MACKAY, Australia (AP) — The Australian mining boom built over a decade on Chinese hunger for energy and raw materials is turning into bust for many business owners as China's cooling growth reverberates through a country accustomed to winning from the rise of an Asian economic giant.
BEIJING (AP) — Voracious demand for wood to feed factories for exports and satisfy wealthier consumers at home has turned China into a magnet for the illegal timber trade, causing other countries to strip their forests as Beijing does little to discourage the practices, an environmental group said in a report released Thursday.
The Australian government pushed a new 30 percent tax on big mining companies through Parliament on Monday but faces an uphill battle to reduce the tax burden on struggling companies outside the booming commodities sector.
The Senate passed the legislation 38 votes to 32, allowing the government to take a bigger slice of profits from a mining boom driven by Chinese and Indian demand for raw materials.
Senate Majority Leader Harry Reid, D-Nev., and Minority Leader Sen. Mitch McConnell, R-Ky., have reportedly reached agreement on a temporary fix for the highway funding crisis, so that is likely to be one of the accomplishments for lawmakers during a busy week ahead of their summer recess, National Journal reports.
Easing overseas demand, an oversupply of crude and weaker refining margins are combining to keep the pressure on crude prices despite ongoing turmoil in Gaza and Ukraine Monday, Reuters reports, noting that U.S. benchmark crude fell 68 cents to $101.41 a barrel, while Brent crude dropped 66 cents to $107.73.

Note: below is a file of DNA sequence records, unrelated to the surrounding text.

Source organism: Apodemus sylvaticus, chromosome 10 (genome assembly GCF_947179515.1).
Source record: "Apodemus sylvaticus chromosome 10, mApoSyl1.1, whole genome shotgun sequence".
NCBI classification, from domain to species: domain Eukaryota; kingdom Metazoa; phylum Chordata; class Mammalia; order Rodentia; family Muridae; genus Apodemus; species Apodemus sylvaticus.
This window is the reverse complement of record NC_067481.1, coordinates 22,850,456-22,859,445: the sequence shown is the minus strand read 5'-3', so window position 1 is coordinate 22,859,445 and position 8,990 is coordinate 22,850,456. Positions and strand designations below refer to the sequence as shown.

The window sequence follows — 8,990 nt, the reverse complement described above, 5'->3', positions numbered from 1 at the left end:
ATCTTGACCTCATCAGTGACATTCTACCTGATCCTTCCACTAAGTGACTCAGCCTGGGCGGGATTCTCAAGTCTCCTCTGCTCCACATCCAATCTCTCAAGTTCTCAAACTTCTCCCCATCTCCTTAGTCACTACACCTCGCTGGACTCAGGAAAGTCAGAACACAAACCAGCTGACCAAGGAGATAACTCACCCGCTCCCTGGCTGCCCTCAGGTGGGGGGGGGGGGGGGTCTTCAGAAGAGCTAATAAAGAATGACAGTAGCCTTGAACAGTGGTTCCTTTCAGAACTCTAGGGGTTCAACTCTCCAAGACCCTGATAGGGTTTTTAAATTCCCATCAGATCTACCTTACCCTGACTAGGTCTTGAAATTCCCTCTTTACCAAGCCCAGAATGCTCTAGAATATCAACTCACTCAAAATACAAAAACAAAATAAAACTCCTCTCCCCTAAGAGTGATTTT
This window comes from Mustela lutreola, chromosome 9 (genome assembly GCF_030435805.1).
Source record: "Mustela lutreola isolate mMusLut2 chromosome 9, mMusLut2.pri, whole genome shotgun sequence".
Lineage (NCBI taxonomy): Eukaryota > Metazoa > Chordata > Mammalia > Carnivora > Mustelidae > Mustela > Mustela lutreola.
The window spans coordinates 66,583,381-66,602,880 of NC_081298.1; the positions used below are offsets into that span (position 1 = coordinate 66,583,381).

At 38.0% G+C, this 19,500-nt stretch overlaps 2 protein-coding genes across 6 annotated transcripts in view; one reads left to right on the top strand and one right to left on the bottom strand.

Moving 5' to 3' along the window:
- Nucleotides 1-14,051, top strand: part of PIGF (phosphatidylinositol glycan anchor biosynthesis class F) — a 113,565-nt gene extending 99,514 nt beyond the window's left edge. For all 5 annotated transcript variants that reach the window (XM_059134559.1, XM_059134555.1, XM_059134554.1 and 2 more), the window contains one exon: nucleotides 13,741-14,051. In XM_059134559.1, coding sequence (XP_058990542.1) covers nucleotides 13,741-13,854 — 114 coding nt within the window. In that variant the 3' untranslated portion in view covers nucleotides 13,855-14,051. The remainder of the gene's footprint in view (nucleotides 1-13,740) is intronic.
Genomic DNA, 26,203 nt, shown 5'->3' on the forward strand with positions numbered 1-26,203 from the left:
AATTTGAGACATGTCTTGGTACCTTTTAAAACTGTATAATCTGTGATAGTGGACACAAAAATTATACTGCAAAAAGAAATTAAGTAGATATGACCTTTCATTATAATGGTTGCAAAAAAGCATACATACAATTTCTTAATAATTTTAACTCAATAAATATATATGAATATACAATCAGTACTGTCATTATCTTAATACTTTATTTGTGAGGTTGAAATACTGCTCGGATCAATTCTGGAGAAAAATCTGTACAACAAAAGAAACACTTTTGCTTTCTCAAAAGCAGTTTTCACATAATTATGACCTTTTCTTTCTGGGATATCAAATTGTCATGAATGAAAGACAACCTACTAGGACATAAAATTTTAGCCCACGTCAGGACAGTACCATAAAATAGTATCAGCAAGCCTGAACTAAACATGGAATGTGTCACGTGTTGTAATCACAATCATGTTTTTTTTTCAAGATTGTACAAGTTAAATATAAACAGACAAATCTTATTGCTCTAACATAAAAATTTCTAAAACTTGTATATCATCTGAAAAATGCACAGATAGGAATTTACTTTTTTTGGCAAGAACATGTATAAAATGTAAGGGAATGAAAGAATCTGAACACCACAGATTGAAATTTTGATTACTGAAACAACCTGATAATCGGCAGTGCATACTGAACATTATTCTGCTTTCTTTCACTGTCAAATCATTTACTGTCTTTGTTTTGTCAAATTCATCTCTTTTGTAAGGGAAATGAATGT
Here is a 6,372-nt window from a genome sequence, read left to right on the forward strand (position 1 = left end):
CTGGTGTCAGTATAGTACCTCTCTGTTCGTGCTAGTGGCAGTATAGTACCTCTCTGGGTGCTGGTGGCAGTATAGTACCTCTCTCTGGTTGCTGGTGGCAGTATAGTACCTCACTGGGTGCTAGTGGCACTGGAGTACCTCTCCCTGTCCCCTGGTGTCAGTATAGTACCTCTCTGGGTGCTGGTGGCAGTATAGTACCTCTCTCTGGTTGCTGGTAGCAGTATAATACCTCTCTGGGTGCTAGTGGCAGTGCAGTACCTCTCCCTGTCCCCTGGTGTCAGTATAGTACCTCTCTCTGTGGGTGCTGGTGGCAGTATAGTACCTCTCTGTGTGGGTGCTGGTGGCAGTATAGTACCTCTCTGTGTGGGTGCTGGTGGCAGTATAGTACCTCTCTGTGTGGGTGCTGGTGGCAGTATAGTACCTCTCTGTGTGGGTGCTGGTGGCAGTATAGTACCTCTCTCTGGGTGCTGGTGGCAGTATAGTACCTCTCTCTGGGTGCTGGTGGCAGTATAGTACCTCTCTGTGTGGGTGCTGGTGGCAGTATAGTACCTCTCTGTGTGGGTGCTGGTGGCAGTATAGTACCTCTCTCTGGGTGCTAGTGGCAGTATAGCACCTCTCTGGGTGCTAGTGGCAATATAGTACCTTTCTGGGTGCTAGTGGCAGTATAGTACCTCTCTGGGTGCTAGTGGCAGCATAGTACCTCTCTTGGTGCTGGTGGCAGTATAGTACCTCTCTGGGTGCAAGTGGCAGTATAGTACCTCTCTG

Republicans used their weekly broadcast to attack President Obama’s climate policy, which they say amounts to a “war on coal.” This week the address was delivered by Rep. Steve Daines of Montana, who is challenging incumbent Democrat Sen. John Walsh for his seat, The Hill reports.
Despite ongoing concerns from the farming community – where her outreach efforts have had mixed success -- and continuing opposition from Republicans, Environmental Protection Agency Administrator Gina McCarthy is refusing to back down from WOTUS, or Waters of the United States, the EPA’s proposed rule outlining which bodies of water it has jurisdiction over, National Journal reports.
The decision about lifting the ban on crude exports should rest on what’s good for the overall economy, not just what’s good for refiners, Sen. Lisa Murkowski, R-Alaska, told Platts Energy Week on Sunday.
The fight against a charge Rocky Mountain Power wants to impose on net metering customers is generating strong feelings in Utah and attracting attention from elsewhere around the country, The Salt Lake Tribune reports.
Although Commerce Department moves to slap duties on Chinese solar products are preliminary, they have already triggered an increase in prices and appear to have helped companies like SolarCity and SolarWorld, The New York Times reports.
International efforts to control emissions ahead of the next round of climate talks have been hit hard by Australia repealing its pioneering carbon tax, which has left Europe isolated in its efforts, The Wall Street Journal reports.
Russia will overcome any economic difficulties caused by Western sanctions over Ukraine, but also won’t respond with “hysterics” that descend into tit-for-tat impositions of retaliatory measures, Foreign Minister Sergey Lavrov told journalists Monday, Reuters reports.